- A recent trial of Tai Chi (Wang 2009) demonstrated promising results from a small study which needs to be replicated on a larger scale.
- There is no clear benefit of one exercise over another for improving pain and function in OA. For example walking and strength training were equally effective over 18 months in a large study of people with knee OA (Messier et al 2004). However effect sizes from meta-analyses for pain and function indicate that land based exercise is preferable to water based exercise and higher for aerobic exercise than strengthening exercise.
- For those severely obese patients or with severe OA aquatic exercise may be preferable initially. Seated exercise may also be preferable for these patients.
- Types of suitable aerobic exercise would include walking, cycling or seated stepper.
- For strengthening exercise, the quadriceps, hip abductors, hip extensor, hamstrings and calf muscles are important for function and should be particularly targeted.
- Mode of delivery can be either unsupervised home based or supervised group-based. The advantage of group exercise is that it promotes social interaction and may increase compliance.
- Despite consistent finding with short term improvements with exercise, longer term studies have shown that in the longer term, the benefits decline due to poor patient adherence.
The benefits arising from sustained weight loss are widely advocated by all current guidelines as a means of achieving metabolic and cardiovascular health benefits (NICE 2014, Zhang et al (2005), Zhang et al (2008), Hochberg et al (2012)). The excess or abnormal loading of the joint appears to be implicated in the development and progression of OA of the joint and it is the prevention of obesity that will have the greatest impact on OA of the hip and knee (NICE 2014). At present there is no clear evidence that weight loss, either alone or in combination with exercise, can slow the progression of osteoarthritis of either the knee or the hip once established (NICE 2014). It is also uncertain as to the threshold at which weight loss should be advocated or magnitude of weight loss required to achieve a reduction in pain and disability and an increase in function. Most studies have also been aimed at knee joints making it difficult to generalise the findings to the hip.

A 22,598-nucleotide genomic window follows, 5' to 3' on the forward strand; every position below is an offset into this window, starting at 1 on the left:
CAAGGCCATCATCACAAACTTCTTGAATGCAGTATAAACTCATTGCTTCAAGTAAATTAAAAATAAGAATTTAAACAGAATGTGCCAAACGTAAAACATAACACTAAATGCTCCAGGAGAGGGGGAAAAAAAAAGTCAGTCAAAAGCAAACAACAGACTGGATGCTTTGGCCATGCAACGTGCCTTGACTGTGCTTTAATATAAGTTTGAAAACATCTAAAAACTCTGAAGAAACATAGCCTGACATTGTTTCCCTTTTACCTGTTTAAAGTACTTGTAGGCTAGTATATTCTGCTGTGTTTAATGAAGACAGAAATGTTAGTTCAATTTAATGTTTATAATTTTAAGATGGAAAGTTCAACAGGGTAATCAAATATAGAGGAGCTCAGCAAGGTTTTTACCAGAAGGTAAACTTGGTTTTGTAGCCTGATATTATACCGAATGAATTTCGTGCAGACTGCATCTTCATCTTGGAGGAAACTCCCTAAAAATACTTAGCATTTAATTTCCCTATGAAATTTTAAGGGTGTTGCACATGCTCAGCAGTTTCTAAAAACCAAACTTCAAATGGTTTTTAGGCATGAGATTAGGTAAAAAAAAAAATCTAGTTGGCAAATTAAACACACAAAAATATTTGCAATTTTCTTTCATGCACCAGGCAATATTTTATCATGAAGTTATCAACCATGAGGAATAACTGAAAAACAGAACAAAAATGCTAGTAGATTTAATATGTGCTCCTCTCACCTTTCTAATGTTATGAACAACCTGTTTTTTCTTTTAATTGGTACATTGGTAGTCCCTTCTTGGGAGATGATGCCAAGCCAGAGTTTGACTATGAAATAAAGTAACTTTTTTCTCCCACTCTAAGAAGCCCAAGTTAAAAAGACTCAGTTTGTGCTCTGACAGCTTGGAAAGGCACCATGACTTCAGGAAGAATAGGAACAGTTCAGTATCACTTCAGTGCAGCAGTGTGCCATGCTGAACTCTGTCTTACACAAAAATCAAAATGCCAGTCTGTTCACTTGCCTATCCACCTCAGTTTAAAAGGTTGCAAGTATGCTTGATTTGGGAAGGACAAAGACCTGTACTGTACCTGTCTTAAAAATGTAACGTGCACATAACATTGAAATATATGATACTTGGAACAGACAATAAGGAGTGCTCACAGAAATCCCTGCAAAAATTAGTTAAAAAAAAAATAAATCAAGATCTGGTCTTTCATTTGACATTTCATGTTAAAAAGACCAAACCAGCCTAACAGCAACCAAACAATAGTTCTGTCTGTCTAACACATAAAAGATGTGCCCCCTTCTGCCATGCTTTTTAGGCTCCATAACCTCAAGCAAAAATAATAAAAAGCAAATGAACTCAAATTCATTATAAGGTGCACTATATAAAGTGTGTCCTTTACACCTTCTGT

In a study by Aaboe et al (2011) the effect of a weight loss intervention for knee joint loading was examined; the association being that obesity is thought to cause OA through increased joint loading. One hundred and fifty seven participants with radiographic changes due to osteoarthritis completed an intensive 16 week dietary weight loss programme. The diet was accompanied by nutrition education and behaviour therapy to encourage adherence, with the goal of reducing initial body weight by at least 10%. With a mean weight loss of 13.2%, decreased knee joint loading potentially slowed progression of the disease. A similar study was undertaken by Messier et al (2005) who concluded that each weight loss unit was associated with a 4X reduction in knee loading forces. This was twice that found by Aaboe et al (2011) so needs to be interpreted cautiously. Unfortunately both studies had no long term follow up of disease progression so the results have limited clinical utility.
Christensen et al (2007) conducted a systematic review looking at the effect of weight reduction in obese patients diagnosed with knee osteoarthritis. Four RCT’s (n=454) were considered suitable for inclusion. The active interventions included a low energy diet (3.4MJ/day), Mazindol a low energy soup, nutrition and cognitive behavioural therapy in various combinations and durations from 8 weeks to 18 months. Pooling of data from the trials reported self-reported disability effect size (ES) of 0.23 (95% CI 0.04 to 0.42 p=0.02) favouring weight loss, pain ES of 0.2 (95% CI0 to 0.39; p=0.05) favouring weight loss. The heterogeneity of the included studies raise concern about the strength and generalisability of the evidence and small effect sizes of the results.